Thursday, July 27, 2006

Courtesy common ?

"We often feel that we don't have the time or energy to extend ourselves to others with the small gestures that compose what we call common courtesy. It sometimes seems that this kind of social awareness belongs to the past, to smaller towns and slower times. Yet, when someone extends this kind of courtesy to us, we always feel touched. Someone who lends a helping hand when we are struggling with our groceries makes an impression because many people just walk right by. Even someone who simply makes the effort to look us in the eye, smile, and greet us properly when entering a room stands out of the crowd. It seems these people carry with them the elegance and grace of another time, and we are always thankful for our contact with them. Common courtesy is a small gesture that makes a big difference.

An essential component of common courtesy is awareness and common sense-looking outside yourself to see when someone needs help or acknowledgment. As a courteous person, you are aware that you are walking into a room full of people or that your waiter has arrived to take your order. Then, awareness leads to action. It is usually quite clear what needs to be done-open the door for the woman holding the baby, move your car up two feet so another person can park behind you, acknowledge your sister's shy boyfriend with a smile and some conversation, apologize if you bump into someone. A third component is to give courtesy freely, without expecting anything in return. People may not even take notice, much less return the kindness, but you can take heart in the fact that you are creating the kind of world you want to live in with your actions.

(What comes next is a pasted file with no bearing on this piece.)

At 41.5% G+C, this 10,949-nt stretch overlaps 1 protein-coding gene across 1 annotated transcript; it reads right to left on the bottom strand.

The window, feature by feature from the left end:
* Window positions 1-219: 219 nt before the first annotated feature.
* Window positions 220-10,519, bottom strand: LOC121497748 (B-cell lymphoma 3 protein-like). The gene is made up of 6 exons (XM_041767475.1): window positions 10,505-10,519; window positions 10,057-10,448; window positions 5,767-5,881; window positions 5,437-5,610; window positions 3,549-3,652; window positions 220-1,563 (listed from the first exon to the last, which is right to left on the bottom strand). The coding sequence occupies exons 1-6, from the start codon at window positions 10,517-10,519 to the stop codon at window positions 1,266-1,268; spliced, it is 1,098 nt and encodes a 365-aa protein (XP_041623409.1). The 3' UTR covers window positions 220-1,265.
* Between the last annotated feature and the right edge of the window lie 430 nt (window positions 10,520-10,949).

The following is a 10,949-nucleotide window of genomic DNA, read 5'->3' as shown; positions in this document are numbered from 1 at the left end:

When you are out in the world, remember to be aware of others, lend your hand when one is needed, and give this help without an ulterior motive. Through these small actions, you make this world a better place in which to live."

Another nugget of common wisdom in my inbox courtesy daily om

I do feel that these little gestures are fast vanishing from my life. Maybe its the times I live in or the people I deal with , but when courtesy is shown, I appreciate it all the more, maybe because of its rarity. I do wish for the return of a better time. Amen

Saturday, July 22, 2006

Much too Perfect

Was in lab today and as is usual, was browsing blogs and came across an awesome read.
Am not implying my own perfection here, but quiet a lot in this post struck close to home. Do read.

Home is...

For a few days now, I've been downloading books and then reading them on my comp. on the monorail. As I've mentioned earlier, the monorail has picture windows that afford a nice view of the neighbourhood we pass by, and, the neighbourhood is beautiful, each second of the commute and each view is a Patel Shot.
But , however beautiful a thing might be , if you see it twice a day, every day for 20 minutes, you can get bored of it. Hence the reading. And that brings me to the point of this post. Sometimes during my reading, when I lift my head, it takes me a while to catch my breath- the view can still take it away. After having caught the breath, the first thought in my head is, " this is home."
And thats surprising, considering my lack of proficiency in nihongo(japanese) and the resulting frustrations. I've been abroad for most of my life , and this is the first time I find myself feeling like a foreigner. Most day to day transactions here are in nihongo and I've been conducting them with a mix of my abyssmal to absent nihongo and body language and mime. A prime example is the lady at the community store at work. I get in, say ohaiyo(good morning) and then proceed to get my bottle of gatorade. Once I bring it to the register, the lady actually tries to make conversation. Through a lot of mime, she gets her point across and I too mime my response added with a lot of hai's and smiles. Totally and absolutely back to basics. Communication at its most primitive and heartfelt. The one time, I don't mind having a face that mirrors what I feel and the ability to smile easily.
Not saying, that there aren't any rude japanese. Some have totally driven me up a wall with the pride they feel for their language and the resultant lack of will to help me out. But for the most part, the people here are the nicest I've met anywhere else.
That makes me wonder, I can be hopping mad at one japanese and be totally ready to pull rank and show him his place but curb that instinct , remembering the 10-15 that have gone out of their way to help me out. For the most part I am comfortable , but, am I home yet?